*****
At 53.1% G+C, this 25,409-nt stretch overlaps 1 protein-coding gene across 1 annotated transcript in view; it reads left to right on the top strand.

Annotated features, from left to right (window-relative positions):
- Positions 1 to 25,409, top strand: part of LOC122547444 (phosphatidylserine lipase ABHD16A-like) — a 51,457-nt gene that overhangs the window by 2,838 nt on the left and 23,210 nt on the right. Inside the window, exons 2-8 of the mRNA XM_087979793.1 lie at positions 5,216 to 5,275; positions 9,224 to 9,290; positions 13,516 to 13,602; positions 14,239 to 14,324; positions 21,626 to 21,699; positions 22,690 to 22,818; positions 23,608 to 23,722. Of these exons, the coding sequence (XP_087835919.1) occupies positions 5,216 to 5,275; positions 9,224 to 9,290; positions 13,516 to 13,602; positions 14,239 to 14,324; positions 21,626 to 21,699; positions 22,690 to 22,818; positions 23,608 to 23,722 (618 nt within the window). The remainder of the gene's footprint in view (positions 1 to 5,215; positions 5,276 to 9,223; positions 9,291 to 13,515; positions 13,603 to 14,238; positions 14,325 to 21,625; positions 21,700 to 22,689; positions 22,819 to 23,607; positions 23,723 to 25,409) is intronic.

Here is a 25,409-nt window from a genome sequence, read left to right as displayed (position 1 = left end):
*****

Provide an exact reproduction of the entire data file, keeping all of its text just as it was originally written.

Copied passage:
At 53.1% G+C, this 25,409-nt stretch overlaps 1 protein-coding gene across 1 annotated transcript in view; it reads left to right on the top strand.

Annotated features, from left to right (window-relative positions):
- Positions 1 to 25,409, top strand: part of LOC122547444 (phosphatidylserine lipase ABHD16A-like) — a 51,457-nt gene that overhangs the window by 2,838 nt on the left and 23,210 nt on the right. Inside the window, exons 2-8 of the mRNA XM_087979793.1 lie at positions 5,216 to 5,275; positions 9,224 to 9,290; positions 13,516 to 13,602; positions 14,239 to 14,324; positions 21,626 to 21,699; positions 22,690 to 22,818; positions 23,608 to 23,722. Of these exons, the coding sequence (XP_087835919.1) occupies positions 5,216 to 5,275; positions 9,224 to 9,290; positions 13,516 to 13,602; positions 14,239 to 14,324; positions 21,626 to 21,699; positions 22,690 to 22,818; positions 23,608 to 23,722 (618 nt within the window). The remainder of the gene's footprint in view (positions 1 to 5,215; positions 5,276 to 9,223; positions 9,291 to 13,515; positions 13,603 to 14,238; positions 14,325 to 21,625; positions 21,700 to 22,689; positions 22,819 to 23,607; positions 23,723 to 25,409) is intronic.

Here is a 25,409-nt window from a genome sequence, read left to right as displayed (position 1 = left end):